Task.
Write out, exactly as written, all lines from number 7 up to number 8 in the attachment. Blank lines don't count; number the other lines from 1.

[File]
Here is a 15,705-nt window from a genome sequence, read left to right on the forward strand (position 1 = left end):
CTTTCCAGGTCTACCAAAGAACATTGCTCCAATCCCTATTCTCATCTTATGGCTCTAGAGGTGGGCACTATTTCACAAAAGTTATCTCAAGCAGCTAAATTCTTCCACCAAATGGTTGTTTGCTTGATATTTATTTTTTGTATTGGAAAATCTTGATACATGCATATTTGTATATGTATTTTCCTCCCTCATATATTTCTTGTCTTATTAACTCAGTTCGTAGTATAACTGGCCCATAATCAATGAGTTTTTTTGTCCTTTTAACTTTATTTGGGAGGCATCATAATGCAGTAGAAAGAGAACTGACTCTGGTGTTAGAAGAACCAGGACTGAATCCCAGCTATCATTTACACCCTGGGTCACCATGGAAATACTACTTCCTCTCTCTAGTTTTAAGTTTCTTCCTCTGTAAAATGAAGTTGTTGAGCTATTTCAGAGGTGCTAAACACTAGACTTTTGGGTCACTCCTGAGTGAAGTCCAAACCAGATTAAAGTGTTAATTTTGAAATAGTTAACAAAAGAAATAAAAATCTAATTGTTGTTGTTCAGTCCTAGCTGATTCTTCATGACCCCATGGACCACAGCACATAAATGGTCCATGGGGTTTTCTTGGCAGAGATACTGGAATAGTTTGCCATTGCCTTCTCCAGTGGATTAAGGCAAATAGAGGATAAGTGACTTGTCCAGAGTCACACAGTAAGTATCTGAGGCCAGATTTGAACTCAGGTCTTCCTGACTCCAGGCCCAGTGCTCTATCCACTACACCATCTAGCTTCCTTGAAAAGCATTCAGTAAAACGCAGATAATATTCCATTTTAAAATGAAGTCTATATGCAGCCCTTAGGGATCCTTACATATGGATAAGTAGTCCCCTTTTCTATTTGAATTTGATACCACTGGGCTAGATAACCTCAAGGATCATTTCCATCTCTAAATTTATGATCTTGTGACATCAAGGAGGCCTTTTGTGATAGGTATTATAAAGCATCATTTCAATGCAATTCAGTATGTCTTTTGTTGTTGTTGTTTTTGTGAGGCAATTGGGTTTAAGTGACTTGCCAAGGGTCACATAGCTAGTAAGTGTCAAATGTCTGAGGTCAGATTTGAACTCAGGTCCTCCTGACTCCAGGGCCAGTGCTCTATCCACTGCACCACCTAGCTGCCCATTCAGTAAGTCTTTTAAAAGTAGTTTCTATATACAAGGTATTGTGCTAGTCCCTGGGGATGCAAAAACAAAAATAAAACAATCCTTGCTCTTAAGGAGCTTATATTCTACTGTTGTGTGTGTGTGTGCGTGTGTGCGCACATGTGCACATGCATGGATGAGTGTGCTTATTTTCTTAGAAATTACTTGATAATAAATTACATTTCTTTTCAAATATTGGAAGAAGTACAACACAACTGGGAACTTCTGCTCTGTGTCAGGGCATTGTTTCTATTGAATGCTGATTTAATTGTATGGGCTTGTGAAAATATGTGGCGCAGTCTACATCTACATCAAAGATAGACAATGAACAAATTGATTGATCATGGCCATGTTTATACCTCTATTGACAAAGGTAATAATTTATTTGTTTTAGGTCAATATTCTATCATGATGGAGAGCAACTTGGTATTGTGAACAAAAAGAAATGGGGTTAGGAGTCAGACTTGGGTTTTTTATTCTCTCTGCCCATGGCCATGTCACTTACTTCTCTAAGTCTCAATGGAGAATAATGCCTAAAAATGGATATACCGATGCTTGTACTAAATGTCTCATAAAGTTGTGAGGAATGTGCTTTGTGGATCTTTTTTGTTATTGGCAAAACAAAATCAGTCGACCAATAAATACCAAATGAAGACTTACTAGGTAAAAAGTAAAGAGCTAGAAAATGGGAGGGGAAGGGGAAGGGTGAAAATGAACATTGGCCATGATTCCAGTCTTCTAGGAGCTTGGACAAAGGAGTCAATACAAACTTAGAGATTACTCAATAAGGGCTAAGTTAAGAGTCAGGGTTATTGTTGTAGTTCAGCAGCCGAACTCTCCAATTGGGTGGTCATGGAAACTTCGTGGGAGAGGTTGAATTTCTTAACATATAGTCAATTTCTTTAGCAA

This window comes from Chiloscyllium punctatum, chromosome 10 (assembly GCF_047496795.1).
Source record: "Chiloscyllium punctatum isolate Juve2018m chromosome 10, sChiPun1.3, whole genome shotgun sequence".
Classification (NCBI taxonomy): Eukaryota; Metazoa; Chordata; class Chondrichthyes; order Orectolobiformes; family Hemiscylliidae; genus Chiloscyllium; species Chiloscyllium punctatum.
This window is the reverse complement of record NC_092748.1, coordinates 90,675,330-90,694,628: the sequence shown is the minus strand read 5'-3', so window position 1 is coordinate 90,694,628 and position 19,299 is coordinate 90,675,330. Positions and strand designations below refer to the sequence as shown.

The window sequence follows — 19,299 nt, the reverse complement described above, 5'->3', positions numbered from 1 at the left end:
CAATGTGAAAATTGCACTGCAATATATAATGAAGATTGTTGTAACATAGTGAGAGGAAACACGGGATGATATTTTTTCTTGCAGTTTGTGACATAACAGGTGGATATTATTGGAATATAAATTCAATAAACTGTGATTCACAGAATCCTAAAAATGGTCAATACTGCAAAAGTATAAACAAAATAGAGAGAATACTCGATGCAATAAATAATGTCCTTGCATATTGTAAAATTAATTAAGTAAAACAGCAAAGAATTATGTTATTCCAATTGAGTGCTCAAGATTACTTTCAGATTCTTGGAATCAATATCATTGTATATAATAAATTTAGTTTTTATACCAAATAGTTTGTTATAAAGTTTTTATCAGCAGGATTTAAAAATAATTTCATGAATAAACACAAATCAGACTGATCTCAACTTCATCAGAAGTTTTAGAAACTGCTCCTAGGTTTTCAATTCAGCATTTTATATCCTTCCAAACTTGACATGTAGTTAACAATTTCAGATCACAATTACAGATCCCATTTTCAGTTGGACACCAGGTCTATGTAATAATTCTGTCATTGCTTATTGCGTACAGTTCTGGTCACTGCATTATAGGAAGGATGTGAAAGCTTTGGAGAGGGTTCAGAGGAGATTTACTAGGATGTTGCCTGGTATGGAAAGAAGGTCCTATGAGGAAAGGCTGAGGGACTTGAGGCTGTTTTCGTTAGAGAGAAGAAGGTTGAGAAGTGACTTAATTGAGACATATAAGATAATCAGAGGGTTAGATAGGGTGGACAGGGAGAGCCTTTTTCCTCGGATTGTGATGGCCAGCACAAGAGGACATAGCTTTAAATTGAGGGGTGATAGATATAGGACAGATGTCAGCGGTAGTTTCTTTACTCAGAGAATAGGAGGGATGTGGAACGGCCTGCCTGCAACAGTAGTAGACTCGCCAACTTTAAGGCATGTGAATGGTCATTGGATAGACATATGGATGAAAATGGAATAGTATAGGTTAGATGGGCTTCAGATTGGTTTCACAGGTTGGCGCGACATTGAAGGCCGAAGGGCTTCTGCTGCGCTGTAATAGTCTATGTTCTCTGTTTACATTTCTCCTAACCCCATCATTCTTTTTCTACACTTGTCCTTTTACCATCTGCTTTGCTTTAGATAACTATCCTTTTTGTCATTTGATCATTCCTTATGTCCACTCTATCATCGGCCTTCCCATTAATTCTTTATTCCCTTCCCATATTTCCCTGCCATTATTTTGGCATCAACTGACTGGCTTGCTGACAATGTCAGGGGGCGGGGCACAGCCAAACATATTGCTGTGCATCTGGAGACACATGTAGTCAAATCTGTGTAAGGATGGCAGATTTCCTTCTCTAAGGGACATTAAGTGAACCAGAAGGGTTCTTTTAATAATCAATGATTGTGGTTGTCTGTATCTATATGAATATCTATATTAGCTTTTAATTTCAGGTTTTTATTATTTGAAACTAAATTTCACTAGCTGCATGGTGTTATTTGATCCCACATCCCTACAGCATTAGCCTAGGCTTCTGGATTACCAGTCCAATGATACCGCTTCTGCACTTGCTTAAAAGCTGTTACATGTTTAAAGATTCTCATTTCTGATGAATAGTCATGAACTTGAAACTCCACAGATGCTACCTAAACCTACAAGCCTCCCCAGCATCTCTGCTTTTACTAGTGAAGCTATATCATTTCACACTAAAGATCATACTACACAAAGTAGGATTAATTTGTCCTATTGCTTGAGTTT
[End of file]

The window sequence follows — 19,299 nt, the reverse complement described above, 5'->3', positions numbered from 1 at the left end:
CAATGTGAAAATTGCACTGCAATATATAATGAAGATTGTTGTAACATAGTGAGAGGAAACACGGGATGATATTTTTTCTTGCAGTTTGTGACATAACAGGTGGATATTATTGGAATATAAATTCAATAAACTGTGATTCACAGAATCCTAAAAATGGTCAATACTGCAAAAGTATAAACAAAATAGAGAGAATACTCGATGCAATAAATAATGTCCTTGCATATTGTAAAATTAATTAAGTAAAACAGCAAAGAATTATGTTATTCCAATTGAGTGCTCAAGATTACTTTCAGATTCTTGGAATCAATATCATTGTATATAATAAATTTAGTTTTTATACCAAATAGTTTGTTATAAAGTTTTTATCAGCAGGATTTAAAAATAATTTCATGAATAAACACAAATCAGACTGATCTCAACTTCATCAGAAGTTTTAGAAACTGCTCCTAGGTTTTCAATTCAGCATTTTATATCCTTCCAAACTTGACATGTAGTTAACAATTTCAGATCACAATTACAGATCCCATTTTCAGTTGGACACCAGGTCTATGTAATAATTCTGTCATTGCTTATTGCGTACAGTTCTGGTCACTGCATTATAGGAAGGATGTGAAAGCTTTGGAGAGGGTTCAGAGGAGATTTACTAGGATGTTGCCTGGTATGGAAAGAAGGTCCTATGAGGAAAGGCTGAGGGACTTGAGGCTGTTTTCGTTAGAGAGAAGAAGGTTGAGAAGTGACTTAATTGAGACATATAAGATAATCAGAGGGTTAGATAGGGTGGACAGGGAGAGCCTTTTTCCTCGGATTGTGATGGCCAGCACAAGAGGACATAGCTTTAAATTGAGGGGTGATAGATATAGGACAGATGTCAGCGGTAGTTTCTTTACTCAGAGAATAGGAGGGATGTGGAACGGCCTGCCTGCAACAGTAGTAGACTCGCCAACTTTAAGGCATGTGAATGGTCATTGGATAGACATATGGATGAAAATGGAATAGTATAGGTTAGATGGGCTTCAGATTGGTTTCACAGGTTGGCGCGACATTGAAGGCCGAAGGGCTTCTGCTGCGCTGTAATAGTCTATGTTCTCTGTTTACATTTCTCCTAACCCCATCATTCTTTTTCTACACTTGTCCTTTTACCATCTGCTTTGCTTTAGATAACTATCCTTTTTGTCATTTGATCATTCCTTATGTCCACTCTATCATCGGCCTTCCCATTAATTCTTTATTCCCTTCCCATATTTCCCTGCCATTATTTTGGCATCAACTGACTGGCTTGCTGACAATGTCAGGGGGCGGGGCACAGCCAAACATATTGCTGTGCATCTGGAGACACATGTAGTCAAATCTGTGTAAGGATGGCAGATTTCCTTCTCTAAGGGACATTAAGTGAACCAGAAGGGTTCTTTTAATAATCAATGATTGTGGTTGTCTGTATCTATATGAATATCTATATTAGCTTTTAATTTCAGGTTTTTATTATTTGAAACTAAATTTCACTAGCTGCATGGTGTTATTTGATCCCACATCCCTACAGCATTAGCCTAGGCTTCTGGATTACCAGTCCAATGATACCGCTTCTGCACTTGCTTAAAAGCTGTTACATGTTTAAAGATTCTCATTTCTGATGAATAGTCATGAACTTGAAACTCCACAGATGCTACCTAAACCTACAAGCCTCCCCAGCATCTCTGCTTTTACTAGTGAAGCTATATCATTTCACACTAAAGATCATACTACACAAAGTAGGATTAATTTGTCCTATTGCTTGAGTTT